The first post office in Lowndes County (which then encompassed present day Lowndes, Berrien, Cook, Brooks, Lanier, and parts of Tift, Colquitt, and Echols counties) was established on  March 27, 1827, at the home of Daniel McCranie on the newly opened Coffee Road.  Coffee’s Road was the first road in Lowndes County, but it was only a “road”  in the sense that it was a path cleared through the forest with tree stumps cut low enough for wagon axles to clear them.  Officially,    McCranie’s Post Office was designated simply as “Lowndes.”

The Waycross Journal-Herald
April 8, 1952 Pg 3

The McCranie Family

Daniel McCranie settled on the Coffee Road on lot of land No. 416, 9th District of present Cook County, according to the writer’s information.  It was at his home there that the first post office in Lowndes County was established March 27, 1827, and he became the first postmaster; was also there that the first term of Lowndes Superior Court was held in 1826.  The next year 1828, the post office was moved down Little River to a new place called ‘Franklinville’  which had been designated the county seat, and there William Smith became the postmaster.  The mail in those days was carried by the stage coach except to those offices off the main lines of travel when it was carried in saddlebags on horseback.

1830 Georgia map detail - original Lowndes County, showing only a conceptual location of Coffee Road, Franklinville, Withlacoochee River, and Alapaha River.

1830 Georgia map detail – original Lowndes County, showing only a conceptual location of Coffee Road, Franklinville, Withlacoochee River, and Alapaha River.

SHARPE’S STORE POST OFFICE
The Milledgeville Southern Recorder, May 17, 1828 announced that Hamilton W. Sharpe had opened a post office at Sharpe’s Store, Lowndes County, GA.

Hamilton W. Sharpe announces post office at Sharpe's Store, Lowndes County, GA. The Milledgeville Southern Recorder, May 17, 1828.

Hamilton W. Sharpe announces post office at Sharpe’s Store, Lowndes County, GA. The Milledgeville Southern Recorder, May 17, 1828.

Milledgeville Southern Recorder
May 17, 1828

A Post Office has been recently established at Sharpe’s Store, in Lowndes county, Geo. on the route from Telfair Courthouse to Tallahassee – Hamilton W. Sharpe, Esq. P.M.

Hamilton W. Sharpe served as Postmaster at Sharpe’s Store until 1836.  At that time the name of the post office was briefly changed to Magnum Post Office, with John Hall appointed as Postmaster.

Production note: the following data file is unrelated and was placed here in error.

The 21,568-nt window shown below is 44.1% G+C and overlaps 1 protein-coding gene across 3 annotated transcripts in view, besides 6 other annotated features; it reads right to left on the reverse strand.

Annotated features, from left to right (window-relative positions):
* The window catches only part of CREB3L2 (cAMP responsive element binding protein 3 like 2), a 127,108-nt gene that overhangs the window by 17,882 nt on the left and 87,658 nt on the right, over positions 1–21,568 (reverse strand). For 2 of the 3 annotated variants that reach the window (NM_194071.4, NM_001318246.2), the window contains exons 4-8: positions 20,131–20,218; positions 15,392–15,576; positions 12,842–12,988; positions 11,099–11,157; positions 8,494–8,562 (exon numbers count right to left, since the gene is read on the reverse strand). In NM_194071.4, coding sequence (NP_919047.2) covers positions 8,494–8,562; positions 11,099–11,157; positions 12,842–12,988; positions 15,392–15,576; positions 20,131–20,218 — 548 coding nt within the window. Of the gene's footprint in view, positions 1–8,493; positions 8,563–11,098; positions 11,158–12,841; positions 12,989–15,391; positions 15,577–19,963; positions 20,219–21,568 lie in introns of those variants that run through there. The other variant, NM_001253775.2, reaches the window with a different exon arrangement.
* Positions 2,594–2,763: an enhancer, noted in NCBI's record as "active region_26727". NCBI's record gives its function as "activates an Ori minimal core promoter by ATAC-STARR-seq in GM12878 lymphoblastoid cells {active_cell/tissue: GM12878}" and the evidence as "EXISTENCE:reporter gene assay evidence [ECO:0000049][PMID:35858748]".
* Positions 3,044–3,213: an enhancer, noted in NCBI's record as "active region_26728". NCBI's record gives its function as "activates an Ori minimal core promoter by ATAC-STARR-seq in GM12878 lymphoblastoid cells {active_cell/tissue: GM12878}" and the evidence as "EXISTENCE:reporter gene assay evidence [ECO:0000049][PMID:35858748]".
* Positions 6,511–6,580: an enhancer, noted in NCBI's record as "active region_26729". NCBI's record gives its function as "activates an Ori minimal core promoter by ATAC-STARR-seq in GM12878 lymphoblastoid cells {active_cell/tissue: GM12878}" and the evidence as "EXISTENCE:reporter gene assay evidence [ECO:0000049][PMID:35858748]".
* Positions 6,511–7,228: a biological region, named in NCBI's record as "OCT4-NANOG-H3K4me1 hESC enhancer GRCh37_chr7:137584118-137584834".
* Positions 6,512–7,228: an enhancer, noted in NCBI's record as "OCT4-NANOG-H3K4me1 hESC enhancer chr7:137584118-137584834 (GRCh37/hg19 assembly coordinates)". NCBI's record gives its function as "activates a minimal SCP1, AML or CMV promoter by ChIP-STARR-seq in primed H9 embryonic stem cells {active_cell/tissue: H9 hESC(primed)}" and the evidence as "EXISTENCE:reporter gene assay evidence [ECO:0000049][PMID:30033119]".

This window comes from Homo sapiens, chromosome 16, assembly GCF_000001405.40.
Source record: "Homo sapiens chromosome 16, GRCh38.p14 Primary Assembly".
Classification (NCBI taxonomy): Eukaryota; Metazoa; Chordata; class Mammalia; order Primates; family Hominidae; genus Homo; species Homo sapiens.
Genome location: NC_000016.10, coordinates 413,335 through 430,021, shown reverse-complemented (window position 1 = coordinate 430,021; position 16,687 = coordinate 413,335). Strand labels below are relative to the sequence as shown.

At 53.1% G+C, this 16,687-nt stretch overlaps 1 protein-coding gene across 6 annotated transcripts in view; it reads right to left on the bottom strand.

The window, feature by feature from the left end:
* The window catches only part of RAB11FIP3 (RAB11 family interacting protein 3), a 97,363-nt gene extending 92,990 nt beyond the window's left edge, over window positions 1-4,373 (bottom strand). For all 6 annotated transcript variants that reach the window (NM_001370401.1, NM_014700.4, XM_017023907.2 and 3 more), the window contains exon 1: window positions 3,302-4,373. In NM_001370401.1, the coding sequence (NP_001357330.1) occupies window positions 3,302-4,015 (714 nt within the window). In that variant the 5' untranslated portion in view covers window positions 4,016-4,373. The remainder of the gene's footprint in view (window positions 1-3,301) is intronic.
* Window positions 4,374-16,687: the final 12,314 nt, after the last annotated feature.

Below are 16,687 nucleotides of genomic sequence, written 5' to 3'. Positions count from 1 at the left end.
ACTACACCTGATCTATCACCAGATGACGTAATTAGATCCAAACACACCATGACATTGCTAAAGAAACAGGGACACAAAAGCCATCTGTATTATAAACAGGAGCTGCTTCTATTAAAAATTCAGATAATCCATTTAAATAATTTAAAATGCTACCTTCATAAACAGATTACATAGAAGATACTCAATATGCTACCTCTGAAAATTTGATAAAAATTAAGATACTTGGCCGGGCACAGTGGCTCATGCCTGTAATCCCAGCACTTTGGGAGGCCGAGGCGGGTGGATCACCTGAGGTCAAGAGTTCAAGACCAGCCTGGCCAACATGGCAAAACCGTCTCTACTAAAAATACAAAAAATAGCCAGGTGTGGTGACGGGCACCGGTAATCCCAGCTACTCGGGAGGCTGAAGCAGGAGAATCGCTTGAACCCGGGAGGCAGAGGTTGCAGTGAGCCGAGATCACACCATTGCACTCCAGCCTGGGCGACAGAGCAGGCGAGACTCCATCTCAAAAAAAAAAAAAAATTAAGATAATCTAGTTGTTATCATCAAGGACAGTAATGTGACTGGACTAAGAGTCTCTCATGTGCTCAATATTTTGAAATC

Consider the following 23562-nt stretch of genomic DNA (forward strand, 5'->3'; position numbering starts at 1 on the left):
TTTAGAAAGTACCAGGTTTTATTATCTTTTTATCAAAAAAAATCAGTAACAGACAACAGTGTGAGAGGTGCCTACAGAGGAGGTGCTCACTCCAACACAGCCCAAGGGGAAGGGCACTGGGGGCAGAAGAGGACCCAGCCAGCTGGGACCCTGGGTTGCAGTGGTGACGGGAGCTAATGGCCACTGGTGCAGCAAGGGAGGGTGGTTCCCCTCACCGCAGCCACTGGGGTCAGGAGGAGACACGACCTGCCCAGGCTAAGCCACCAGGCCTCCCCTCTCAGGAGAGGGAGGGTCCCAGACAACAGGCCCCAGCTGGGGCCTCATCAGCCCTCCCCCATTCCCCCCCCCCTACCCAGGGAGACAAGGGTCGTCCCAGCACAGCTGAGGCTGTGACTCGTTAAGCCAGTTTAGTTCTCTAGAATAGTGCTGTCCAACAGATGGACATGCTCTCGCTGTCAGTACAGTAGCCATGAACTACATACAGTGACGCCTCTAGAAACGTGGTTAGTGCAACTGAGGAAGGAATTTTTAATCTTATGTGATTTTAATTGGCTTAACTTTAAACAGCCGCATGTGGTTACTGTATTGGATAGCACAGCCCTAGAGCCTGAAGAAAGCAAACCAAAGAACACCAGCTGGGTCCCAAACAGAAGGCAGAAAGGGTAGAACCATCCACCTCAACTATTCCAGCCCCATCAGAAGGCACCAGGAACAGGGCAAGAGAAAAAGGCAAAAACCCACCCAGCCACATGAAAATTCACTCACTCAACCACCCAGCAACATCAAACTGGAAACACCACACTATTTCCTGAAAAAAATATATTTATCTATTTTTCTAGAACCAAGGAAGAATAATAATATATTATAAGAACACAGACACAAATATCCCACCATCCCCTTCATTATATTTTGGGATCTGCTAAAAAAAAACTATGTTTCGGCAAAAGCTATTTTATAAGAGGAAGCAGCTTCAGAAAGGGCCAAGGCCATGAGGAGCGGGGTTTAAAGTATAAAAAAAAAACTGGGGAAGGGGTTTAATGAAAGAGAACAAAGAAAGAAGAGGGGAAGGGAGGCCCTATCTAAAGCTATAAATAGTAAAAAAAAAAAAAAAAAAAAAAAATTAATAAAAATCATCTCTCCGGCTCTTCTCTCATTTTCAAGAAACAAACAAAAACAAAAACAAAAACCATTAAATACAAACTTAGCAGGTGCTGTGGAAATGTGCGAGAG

FRANKLINVILLE POST OFFICE
Franklinville, having been selected in 1827 as the public site new county of Lowndes, was situated near  the Withlacoochee River at a location about 10 miles southwest of  Levi J. Knight’s homestead (see Reverend William A. Knight at old Troupville, GA; More About Troupville, GA and the Withlacoochee River.)

…the post office was moved down the Withlacoochee River to the home of William Smith on lot of land No. 50, 11th district of present Lowndes where the court house commissioners had only recently decided to locate the first court house and name the place ‘Franklinville.’  On July 7, 1828, the Post Office Department changed the name of the post office to ‘Franklinville’ and appointed Mr. Smith as postmaster.

Postmaster Smith’s annual salary in 1831 was $16.67.

FRANKLINVILLE
    The erstwhile town of Franklinville did not exist long –  only about four years.  At its best, it could only boast one store and three or four families and the court house.

    The court house was built there in 1828-29, and was a small crude affair, costing only $215.00.  The first term of court in it was held in the fall of 1829.

    William Smith was the first one to settle there, and was living there when the site was chosen.  The only other families to ever live there, so far as can be determined were John Mathis, James Mathis and Sheriff Martin Shaw.  After a short residence there the three last named moved to that part of Lowndes cut off into Berrien in 1856.

    There began to be dissatisfaction about the location of the court house.  It was off the Coffee Road which was the main artery of traffic and communication, and from the beginning was not an auspicious location.  The legislature in 1833 changed the county-site to lot of land No. 109 in the 12th district, about three miles below the confluence of Little River and the Withlacoochee River.  It was named ‘Lowndesville.”  The post office however was not moved there, but the little court house was torn down and moved there.”